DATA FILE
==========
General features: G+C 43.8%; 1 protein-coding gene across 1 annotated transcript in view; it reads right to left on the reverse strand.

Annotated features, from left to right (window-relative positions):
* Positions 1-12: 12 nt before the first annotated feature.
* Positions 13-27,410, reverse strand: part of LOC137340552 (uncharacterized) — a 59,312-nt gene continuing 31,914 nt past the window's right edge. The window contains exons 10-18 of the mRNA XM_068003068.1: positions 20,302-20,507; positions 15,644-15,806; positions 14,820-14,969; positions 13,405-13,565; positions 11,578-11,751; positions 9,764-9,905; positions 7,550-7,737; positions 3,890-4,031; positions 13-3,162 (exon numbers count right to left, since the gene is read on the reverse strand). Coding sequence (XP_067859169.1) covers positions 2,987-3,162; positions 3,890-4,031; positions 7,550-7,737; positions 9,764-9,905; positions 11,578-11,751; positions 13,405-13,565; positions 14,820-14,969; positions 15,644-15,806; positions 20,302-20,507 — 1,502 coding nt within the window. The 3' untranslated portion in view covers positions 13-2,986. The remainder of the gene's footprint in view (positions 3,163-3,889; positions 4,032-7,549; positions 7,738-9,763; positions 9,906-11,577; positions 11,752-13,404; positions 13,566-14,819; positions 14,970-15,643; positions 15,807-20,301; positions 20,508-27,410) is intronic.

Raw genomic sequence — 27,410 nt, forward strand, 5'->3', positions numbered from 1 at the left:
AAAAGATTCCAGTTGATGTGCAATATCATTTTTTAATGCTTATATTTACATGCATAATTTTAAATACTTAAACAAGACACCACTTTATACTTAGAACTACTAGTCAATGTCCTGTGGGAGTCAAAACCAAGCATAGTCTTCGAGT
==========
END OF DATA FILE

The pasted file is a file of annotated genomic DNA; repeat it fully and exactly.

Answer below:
General features: G+C 43.8%; 1 protein-coding gene across 1 annotated transcript in view; it reads right to left on the reverse strand.

Annotated features, from left to right (window-relative positions):
* Positions 1-12: 12 nt before the first annotated feature.
* Positions 13-27,410, reverse strand: part of LOC137340552 (uncharacterized) — a 59,312-nt gene continuing 31,914 nt past the window's right edge. The window contains exons 10-18 of the mRNA XM_068003068.1: positions 20,302-20,507; positions 15,644-15,806; positions 14,820-14,969; positions 13,405-13,565; positions 11,578-11,751; positions 9,764-9,905; positions 7,550-7,737; positions 3,890-4,031; positions 13-3,162 (exon numbers count right to left, since the gene is read on the reverse strand). Coding sequence (XP_067859169.1) covers positions 2,987-3,162; positions 3,890-4,031; positions 7,550-7,737; positions 9,764-9,905; positions 11,578-11,751; positions 13,405-13,565; positions 14,820-14,969; positions 15,644-15,806; positions 20,302-20,507 — 1,502 coding nt within the window. The 3' untranslated portion in view covers positions 13-2,986. The remainder of the gene's footprint in view (positions 3,163-3,889; positions 4,032-7,549; positions 7,738-9,763; positions 9,906-11,577; positions 11,752-13,404; positions 13,566-14,819; positions 14,970-15,643; positions 15,807-20,301; positions 20,508-27,410) is intronic.

Raw genomic sequence — 27,410 nt, forward strand, 5'->3', positions numbered from 1 at the left:
AAAAGATTCCAGTTGATGTGCAATATCATTTTTTAATGCTTATATTTACATGCATAATTTTAAATACTTAAACAAGACACCACTTTATACTTAGAACTACTAGTCAATGTCCTGTGGGAGTCAAAACCAAGCATAGTCTTCGAGT